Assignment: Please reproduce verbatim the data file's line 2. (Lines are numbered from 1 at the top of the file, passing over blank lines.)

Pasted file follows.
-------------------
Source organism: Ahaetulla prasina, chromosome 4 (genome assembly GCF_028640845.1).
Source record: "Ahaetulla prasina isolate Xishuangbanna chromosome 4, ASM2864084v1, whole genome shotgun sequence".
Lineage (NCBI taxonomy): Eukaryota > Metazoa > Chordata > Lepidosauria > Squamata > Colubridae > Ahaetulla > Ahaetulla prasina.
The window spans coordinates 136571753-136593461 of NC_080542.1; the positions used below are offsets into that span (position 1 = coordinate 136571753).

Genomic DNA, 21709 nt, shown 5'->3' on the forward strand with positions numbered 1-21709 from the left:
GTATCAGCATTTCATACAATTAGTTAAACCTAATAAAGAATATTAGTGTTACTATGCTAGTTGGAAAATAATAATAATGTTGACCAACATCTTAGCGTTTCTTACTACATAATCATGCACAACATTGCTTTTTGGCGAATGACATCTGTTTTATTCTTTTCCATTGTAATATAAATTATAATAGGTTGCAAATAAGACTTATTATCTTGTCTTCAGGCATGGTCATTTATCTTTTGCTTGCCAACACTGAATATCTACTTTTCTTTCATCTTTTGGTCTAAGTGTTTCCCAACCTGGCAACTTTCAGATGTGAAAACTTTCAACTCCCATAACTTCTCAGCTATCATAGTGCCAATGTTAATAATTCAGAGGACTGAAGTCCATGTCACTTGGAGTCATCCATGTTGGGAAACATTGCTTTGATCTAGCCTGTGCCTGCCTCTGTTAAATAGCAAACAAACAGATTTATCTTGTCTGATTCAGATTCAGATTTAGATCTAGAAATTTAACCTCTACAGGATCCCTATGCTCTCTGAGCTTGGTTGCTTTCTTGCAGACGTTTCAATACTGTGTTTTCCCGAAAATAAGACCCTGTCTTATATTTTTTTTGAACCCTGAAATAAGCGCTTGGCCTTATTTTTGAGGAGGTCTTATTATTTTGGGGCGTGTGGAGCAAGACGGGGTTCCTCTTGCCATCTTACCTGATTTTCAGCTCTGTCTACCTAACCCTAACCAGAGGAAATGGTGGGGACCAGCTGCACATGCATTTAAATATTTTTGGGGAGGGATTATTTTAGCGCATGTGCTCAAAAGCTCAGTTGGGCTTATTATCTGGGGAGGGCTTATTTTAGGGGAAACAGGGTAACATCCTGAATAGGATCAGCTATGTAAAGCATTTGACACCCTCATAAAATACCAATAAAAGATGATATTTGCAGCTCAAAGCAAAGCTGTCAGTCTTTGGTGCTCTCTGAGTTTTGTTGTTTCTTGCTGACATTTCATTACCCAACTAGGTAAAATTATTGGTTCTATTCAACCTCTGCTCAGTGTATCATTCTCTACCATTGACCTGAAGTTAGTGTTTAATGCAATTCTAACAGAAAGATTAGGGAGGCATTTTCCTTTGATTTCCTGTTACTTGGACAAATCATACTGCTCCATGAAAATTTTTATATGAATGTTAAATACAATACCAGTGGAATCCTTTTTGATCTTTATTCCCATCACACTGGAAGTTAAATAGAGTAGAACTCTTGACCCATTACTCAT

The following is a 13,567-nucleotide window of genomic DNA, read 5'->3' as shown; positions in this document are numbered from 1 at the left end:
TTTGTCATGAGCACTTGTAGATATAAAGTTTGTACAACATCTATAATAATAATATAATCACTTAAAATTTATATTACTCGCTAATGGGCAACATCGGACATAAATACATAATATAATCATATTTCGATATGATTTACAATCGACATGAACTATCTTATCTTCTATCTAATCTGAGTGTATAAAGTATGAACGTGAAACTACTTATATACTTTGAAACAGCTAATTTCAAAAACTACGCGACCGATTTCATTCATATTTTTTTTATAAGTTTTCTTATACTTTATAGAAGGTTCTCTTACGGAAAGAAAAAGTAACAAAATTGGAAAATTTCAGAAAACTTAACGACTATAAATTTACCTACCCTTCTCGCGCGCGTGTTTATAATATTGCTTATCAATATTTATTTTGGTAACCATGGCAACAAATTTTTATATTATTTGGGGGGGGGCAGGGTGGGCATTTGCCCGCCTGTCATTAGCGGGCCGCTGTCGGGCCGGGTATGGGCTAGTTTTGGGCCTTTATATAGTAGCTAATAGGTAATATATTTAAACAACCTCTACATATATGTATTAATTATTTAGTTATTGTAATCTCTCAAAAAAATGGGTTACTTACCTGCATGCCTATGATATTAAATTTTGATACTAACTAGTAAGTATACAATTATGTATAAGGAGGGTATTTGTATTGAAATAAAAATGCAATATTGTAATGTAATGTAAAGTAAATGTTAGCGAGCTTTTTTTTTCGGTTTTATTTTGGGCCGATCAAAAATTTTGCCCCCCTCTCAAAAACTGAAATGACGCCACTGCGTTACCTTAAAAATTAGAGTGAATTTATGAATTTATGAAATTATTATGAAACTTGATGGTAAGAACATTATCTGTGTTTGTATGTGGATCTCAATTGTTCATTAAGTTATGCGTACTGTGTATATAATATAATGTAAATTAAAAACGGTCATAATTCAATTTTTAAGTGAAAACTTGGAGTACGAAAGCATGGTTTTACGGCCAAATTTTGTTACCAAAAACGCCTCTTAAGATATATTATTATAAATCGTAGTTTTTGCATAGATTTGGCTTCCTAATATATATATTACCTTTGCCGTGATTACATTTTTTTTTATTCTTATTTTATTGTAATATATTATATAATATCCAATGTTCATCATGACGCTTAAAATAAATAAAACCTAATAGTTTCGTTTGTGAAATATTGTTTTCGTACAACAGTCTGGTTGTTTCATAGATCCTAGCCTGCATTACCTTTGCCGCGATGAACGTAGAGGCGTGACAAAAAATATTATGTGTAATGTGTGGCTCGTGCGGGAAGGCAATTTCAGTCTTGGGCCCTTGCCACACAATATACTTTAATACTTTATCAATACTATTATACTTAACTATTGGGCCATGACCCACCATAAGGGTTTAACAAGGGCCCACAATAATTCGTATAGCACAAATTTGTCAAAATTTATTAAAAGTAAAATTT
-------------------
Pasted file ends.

Source record: "Ahaetulla prasina isolate Xishuangbanna chromosome 4, ASM2864084v1, whole genome shotgun sequence".